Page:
If you’re connected to the gaming industry in any way — whether through your children or as a gamer yourself — you’re undoubtedly already aware of some of the most popular video game trends right now.
With titles like all of the Mario games and Grand Theft Auto, the video game business is one of the most profitable in the world. Even the best farms and the game business is no exception, produce terrible crops from time to time. These aren’t just video games with bad endings; they’re games that were designed to be disastrous from the start.
1. E.T. The Extra-Terrestrial
In the 1980s, E.T. was all the rage. Atari spent roughly $21 million on licencing rights alone, as well as $200,000 on finding the suitable developer. At the time of its release in 1982, the E.T. video game was greatly anticipated, and it quickly became a popular Christmas present. Stores placed massive pre-orders in anticipation, only to be disappointed when the game flopped owing to weak playability. It went on to sell 1.5 million copies and is currently one of the most popular Atari 2600 games. However, more than 3 million cartridges went unsold, resulting in a significant financial loss. Millions of copies of E.T. were buried by Atari in a landfill in New Mexico, where they were discovered in 2014. The total amount of money lost after was $536 million.
2. Superman 64
In the late 1990s and early 2000s, video games saw a spike in superhero games. Unfortunately, several of the titles were blatant cash grabs that were rushed into production. Superman was no different. The game had major technical flaws in addition to development delays and fundamental control concerns.
Most notably, this game is frequently referred to be the “worst game ever.”
3. No Man’s Sky
The developers of No Man’s Sky, Hello Games, have been chastised for “falsely advertising” their game. “A different sort of warfare, unique buildings,’ship flying behaviour,’ and [different] creature sizes,” according to Steam advertising for the game. They were also chastised for showing advertisements for the game with higher-resolution visuals than those available in-game.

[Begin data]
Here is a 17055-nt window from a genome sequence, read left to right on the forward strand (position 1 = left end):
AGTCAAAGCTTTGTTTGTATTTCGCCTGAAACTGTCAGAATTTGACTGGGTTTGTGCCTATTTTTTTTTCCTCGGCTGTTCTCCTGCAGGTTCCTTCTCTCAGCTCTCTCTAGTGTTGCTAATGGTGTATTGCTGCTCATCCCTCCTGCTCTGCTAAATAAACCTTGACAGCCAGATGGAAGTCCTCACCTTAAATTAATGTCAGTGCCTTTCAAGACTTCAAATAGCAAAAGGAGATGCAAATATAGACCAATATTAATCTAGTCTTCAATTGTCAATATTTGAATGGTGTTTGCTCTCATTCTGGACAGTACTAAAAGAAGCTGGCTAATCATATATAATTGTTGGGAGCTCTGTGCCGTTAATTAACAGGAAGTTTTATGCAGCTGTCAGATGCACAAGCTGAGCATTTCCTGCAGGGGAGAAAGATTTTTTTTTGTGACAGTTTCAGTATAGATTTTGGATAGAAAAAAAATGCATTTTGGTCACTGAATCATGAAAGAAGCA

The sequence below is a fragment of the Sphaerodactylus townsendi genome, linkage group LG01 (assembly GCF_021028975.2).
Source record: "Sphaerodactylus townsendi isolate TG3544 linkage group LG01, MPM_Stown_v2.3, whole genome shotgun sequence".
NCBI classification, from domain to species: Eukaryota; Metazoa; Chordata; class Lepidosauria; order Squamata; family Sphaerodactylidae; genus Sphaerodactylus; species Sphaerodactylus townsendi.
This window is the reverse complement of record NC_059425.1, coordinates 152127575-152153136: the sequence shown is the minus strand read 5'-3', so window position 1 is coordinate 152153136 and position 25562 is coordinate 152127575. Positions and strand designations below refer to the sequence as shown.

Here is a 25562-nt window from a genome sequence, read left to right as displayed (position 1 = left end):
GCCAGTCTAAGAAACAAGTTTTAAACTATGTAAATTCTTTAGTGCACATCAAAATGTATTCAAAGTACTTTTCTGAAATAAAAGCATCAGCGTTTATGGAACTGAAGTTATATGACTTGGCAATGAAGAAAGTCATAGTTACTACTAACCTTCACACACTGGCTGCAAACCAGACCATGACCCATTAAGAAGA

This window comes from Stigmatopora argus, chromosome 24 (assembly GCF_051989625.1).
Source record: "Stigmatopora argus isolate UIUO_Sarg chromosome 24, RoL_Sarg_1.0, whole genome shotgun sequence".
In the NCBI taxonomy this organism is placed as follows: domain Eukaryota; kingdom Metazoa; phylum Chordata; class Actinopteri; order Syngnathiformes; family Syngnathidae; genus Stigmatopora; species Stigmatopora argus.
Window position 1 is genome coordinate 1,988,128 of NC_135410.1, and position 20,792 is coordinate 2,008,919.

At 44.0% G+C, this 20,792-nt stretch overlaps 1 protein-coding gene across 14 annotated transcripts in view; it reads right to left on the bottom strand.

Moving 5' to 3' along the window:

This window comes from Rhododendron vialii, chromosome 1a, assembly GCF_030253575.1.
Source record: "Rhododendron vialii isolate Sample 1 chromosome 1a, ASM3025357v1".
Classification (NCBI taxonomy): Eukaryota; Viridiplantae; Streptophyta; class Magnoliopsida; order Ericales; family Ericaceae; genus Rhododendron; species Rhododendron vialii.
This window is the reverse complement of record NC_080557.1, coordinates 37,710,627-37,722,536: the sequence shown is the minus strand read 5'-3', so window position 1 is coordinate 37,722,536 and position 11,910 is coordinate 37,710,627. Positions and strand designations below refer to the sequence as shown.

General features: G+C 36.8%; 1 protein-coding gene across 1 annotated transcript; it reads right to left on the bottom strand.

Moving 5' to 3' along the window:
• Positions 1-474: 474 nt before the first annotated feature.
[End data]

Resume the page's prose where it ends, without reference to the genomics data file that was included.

The number of complaints was so high that the Advertising Standards Authority launched an investigation into the game’s advertising strategy (which ultimately found that the developers did not deceive customers). Despite being a critical disappointment, the game was a financial triumph, grossing an estimated $43 million. Despite losing over 90% of their fan base in just two weeks, they sold over 800,000 copies of the game in the first year of its release.
4. Driver 3 (Driv3r)
Atari and Reflections Interactive felt they had this one in the bag after the success of the original Driver for PC in 1998 and its sequel Driver 2. The excitement train was in high gear for this game, as Driver 2 had made some significant advancements to the franchise.
Driver 3 was, unfortunately, essentially Driver 2 with a coat of gloss, and it was nearly unanimously rejected. The game barely had 3 hours of single-player content, in addition to having awful controls. The biggest scandal, though, was that despite being a bad game, Driver 3 earned overwhelmingly positive game ratings from several review sites.
This resulted in a well-known incident.
5. Tom Raider: The Angel of Darkness
In the 1990s, Tomb Raider was a huge franchise, and game publisher Eidos tried to cash in on it in 2003. Unfortunately, their game Angel of Darkness was delayed numerous times due to two different development teams. Instead of the amazing, innovative product they promised, gamers were met with an unfinished, glitchy game plagued by controller problems.
The game was such a flop that it almost brought the Lara Croft series to an end. The series was thankfully salvaged when it was revived years later by new developers.